Cattle breeders unhappy with grazing law in Benue State
Miyetti Allah Cattle Breeders Association of Nigeria (MACBAN) has called on Federal Government, National Assembly (NASS) and international community to intervene in the Anti-Open Grazing Law operating in Benue.
The Chairman of the association, Danladi Ciroma, made the call on Sunday at a news conference in Lafia.
He said the law was implemented without due consultation with herdsmen in the state.
He added that “our people were not educated on modern method of rearing cattle so that when provision for ranching was being made, government would take into consideration the total number of cattle in the state.
“Due to lack of consultation, our people lack the technical know-how to conduct cattle ranching because even if we accept to practice it, we lack the needed expertise.
“We do not know the grass we need to grow and how it is grown, where to get it and how to preserve it for the cattle.”
He explained that countries like Kenya that successfully implemented ranching system spent more than five years educating herdsmen and provided the much-needed facilities before it was implemented.
Ciroma said apart from those who were the direct beneficiaries of ranches, animal health experts needed to be trained, while clinics and abattoirs, among other things, were supposed to be provided.
He added that the state did not take any step before enacting the law.
The zonal chairman, therefore, appealed to Federal Government, NASS and the international community to urgently prevail on the state government to reconsider the law for peace and unity in the area.
Meanwhile, the Chairman of the association in Nasarawa State, Malam Mohammed Hussaini, said the implementation of the law in Benue, led to influx of herdsmen and their cattle to Nasarawa, noting that the situation should be checked to avert conflicts between herdsmen and farmers.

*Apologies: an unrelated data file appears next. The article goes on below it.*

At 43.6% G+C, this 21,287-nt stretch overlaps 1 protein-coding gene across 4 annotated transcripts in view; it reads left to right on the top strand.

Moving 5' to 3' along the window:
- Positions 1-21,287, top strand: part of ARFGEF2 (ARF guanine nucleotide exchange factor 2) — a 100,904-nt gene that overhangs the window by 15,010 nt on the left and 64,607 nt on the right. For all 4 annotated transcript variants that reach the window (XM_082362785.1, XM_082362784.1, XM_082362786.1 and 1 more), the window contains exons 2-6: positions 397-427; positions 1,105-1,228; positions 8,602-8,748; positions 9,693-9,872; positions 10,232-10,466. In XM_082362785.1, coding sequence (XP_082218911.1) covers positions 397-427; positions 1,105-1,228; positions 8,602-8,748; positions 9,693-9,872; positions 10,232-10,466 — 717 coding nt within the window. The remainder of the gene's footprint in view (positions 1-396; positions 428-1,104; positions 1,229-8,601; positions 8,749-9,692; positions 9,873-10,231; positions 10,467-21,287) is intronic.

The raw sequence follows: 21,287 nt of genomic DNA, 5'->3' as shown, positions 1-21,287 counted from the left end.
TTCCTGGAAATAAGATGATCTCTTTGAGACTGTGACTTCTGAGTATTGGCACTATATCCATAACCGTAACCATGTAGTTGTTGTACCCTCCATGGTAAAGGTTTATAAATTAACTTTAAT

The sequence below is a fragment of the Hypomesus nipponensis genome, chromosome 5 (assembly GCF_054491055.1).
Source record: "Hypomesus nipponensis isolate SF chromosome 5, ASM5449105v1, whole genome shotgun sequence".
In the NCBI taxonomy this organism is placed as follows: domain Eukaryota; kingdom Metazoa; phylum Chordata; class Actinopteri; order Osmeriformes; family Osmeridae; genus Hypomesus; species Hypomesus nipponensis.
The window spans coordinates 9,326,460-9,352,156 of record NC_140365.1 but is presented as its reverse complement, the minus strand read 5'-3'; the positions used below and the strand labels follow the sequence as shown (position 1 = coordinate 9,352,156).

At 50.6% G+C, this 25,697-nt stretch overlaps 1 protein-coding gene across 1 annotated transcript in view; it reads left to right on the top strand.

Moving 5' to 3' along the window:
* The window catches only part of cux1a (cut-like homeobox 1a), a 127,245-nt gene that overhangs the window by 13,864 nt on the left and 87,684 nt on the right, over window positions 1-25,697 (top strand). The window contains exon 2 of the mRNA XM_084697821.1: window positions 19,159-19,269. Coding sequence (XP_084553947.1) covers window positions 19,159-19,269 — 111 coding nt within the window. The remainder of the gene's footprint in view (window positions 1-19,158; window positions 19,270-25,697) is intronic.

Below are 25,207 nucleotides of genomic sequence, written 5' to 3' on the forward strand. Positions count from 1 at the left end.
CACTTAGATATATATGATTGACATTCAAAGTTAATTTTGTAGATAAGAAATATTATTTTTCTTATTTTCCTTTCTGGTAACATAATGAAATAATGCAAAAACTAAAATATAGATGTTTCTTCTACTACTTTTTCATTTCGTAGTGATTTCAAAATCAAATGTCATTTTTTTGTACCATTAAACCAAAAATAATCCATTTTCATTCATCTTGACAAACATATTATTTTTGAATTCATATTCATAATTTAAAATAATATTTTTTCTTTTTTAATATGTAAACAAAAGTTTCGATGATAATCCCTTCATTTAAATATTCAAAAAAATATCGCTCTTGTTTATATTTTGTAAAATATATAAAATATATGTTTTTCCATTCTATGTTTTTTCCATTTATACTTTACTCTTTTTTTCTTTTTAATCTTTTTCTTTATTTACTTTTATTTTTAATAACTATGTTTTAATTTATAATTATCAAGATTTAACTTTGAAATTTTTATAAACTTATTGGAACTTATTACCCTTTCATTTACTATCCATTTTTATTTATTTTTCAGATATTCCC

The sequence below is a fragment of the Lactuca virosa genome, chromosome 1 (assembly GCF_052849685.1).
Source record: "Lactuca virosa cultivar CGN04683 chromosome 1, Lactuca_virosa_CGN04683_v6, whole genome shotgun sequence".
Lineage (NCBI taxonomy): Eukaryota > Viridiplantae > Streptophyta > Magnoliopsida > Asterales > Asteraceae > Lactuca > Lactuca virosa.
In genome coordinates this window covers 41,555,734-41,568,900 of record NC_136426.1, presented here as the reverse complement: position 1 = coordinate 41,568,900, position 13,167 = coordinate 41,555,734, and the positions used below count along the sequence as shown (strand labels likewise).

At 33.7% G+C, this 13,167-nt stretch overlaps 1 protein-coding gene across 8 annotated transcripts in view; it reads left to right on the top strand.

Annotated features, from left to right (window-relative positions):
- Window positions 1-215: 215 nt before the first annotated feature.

Hussaini explained that the influx of cattle to Nasarawa had led to destruction of many farm produce and appealed to relevant authorities to intervene to check any crisis in border towns.
The Police Public Relations Officer (PPRO) in Nasarawa, Idrisu Kennedy, however, gave the assurance that measures were being taken to avert any incident.
The PPRO explained that the efforts of the police and other security agencies, as well as that of the state government and traditional rulers were geared toward averting breakdown of law and order in the state.
The News Agency of Nigeria (NAN) reports that the chairman of association in Benue and other herdsmen from North Central states attended the news conference.
The Benue Government had enacted an anti-open grazing law and fixed Nov. 1, 2017 as date to commence its implementation.
The state government stated that the law was in line with Section 4(7)(a) of the Constitution, Section 1 of the Land Use Act Chapter 202 Laws of the Federation of Nigeria 1990.
The Section states that all land comprised in the territory of each state in the federation are vested in the governor of that state and such land shall be held in trust and administered for the use and common benefit of all Nigerians in accordance with the provisions of the Act.
To this end, Gov. Samuel Ortom of Benue said it was in the spirit and letters of those enabling laws of the land that the Open Grazing (Prohibition) and Establishment of Ranches Law, 2017 was proposed and was judiciously enacted by Benue State House of Assembly.